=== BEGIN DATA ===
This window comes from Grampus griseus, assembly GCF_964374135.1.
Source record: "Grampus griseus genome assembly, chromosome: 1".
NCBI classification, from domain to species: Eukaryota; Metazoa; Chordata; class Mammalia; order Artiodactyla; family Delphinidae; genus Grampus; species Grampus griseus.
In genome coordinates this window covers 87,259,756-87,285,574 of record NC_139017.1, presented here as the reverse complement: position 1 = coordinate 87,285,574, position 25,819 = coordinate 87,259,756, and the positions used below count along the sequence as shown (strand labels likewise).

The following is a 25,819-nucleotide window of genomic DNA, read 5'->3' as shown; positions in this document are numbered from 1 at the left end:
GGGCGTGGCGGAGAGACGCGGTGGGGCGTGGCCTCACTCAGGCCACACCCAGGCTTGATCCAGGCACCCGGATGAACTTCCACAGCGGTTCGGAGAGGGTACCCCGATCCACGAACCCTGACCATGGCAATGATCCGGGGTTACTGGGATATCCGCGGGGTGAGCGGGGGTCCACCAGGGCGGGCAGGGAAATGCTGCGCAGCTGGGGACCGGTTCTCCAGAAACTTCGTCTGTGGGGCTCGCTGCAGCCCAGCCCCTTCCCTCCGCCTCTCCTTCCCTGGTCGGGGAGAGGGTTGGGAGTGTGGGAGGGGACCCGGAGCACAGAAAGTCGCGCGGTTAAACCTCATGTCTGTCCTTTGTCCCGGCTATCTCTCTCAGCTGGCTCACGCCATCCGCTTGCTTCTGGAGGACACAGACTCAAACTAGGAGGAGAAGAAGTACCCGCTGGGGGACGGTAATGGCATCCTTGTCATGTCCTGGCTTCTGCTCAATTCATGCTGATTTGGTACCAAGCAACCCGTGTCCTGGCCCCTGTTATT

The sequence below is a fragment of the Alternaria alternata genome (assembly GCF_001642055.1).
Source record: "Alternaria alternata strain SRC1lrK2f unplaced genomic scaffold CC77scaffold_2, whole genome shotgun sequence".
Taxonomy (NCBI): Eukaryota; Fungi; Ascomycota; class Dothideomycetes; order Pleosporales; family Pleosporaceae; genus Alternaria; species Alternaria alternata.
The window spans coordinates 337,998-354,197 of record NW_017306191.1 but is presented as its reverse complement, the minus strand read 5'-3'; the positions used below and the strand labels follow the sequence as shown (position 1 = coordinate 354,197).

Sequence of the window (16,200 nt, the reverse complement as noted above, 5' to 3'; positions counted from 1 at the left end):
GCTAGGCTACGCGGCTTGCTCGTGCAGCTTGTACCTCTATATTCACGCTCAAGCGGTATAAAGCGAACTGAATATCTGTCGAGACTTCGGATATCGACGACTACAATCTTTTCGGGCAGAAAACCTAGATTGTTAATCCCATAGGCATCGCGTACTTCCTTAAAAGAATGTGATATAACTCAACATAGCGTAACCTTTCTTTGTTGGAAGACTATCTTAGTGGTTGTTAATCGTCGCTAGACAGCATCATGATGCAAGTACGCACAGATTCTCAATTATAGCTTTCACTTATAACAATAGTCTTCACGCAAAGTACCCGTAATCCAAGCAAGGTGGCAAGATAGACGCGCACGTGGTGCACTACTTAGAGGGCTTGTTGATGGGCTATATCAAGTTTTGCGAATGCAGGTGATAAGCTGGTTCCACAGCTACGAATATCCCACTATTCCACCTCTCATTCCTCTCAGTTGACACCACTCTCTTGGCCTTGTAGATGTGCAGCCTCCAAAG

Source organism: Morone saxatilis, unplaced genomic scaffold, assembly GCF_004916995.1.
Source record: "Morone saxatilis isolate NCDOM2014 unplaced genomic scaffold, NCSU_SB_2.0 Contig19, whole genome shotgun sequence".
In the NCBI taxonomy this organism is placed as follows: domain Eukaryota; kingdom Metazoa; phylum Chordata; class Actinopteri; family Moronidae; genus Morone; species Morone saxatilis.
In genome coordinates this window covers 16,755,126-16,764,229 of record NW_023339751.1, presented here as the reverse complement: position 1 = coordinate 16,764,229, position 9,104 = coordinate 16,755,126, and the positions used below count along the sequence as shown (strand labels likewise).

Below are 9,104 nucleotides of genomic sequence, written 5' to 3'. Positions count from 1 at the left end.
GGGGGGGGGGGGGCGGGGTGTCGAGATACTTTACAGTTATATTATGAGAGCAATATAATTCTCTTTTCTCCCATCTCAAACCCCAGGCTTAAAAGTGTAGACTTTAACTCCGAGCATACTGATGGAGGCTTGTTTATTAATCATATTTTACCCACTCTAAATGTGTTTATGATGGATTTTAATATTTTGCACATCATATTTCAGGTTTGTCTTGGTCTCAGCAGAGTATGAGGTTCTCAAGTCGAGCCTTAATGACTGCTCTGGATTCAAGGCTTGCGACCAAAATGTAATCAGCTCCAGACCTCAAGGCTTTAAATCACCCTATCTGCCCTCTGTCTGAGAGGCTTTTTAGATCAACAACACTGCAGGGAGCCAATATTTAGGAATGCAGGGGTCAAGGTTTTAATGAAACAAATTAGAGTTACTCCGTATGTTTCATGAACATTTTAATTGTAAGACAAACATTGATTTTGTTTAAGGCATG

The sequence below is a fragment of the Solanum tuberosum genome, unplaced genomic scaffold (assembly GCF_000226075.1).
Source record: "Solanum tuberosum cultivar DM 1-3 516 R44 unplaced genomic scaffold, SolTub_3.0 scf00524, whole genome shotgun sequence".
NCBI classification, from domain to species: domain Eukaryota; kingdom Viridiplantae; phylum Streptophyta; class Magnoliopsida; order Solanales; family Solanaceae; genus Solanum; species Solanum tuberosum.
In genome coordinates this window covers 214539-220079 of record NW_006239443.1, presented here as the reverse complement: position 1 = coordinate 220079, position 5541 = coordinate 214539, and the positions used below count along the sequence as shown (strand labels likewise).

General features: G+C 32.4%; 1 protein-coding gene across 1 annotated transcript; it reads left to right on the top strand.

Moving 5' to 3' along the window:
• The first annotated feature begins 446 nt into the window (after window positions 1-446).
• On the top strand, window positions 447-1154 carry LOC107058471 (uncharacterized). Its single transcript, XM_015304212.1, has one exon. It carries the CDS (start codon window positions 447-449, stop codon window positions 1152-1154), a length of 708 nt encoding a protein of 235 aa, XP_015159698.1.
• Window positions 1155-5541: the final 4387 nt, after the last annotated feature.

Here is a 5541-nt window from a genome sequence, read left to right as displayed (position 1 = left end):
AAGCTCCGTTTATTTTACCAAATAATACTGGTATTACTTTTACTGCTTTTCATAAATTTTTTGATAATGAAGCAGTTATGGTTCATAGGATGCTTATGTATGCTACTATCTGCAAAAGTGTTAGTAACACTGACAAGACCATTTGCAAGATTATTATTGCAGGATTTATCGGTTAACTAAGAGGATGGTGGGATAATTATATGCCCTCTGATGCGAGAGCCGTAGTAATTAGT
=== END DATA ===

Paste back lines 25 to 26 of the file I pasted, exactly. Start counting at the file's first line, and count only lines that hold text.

• The first annotated feature begins 446 nt into the window (after window positions 1-446).
• On the top strand, window positions 447-1154 carry LOC107058471 (uncharacterized). Its single transcript, XM_015304212.1, has one exon. It carries the CDS (start codon window positions 447-449, stop codon window positions 1152-1154), a length of 708 nt encoding a protein of 235 aa, XP_015159698.1.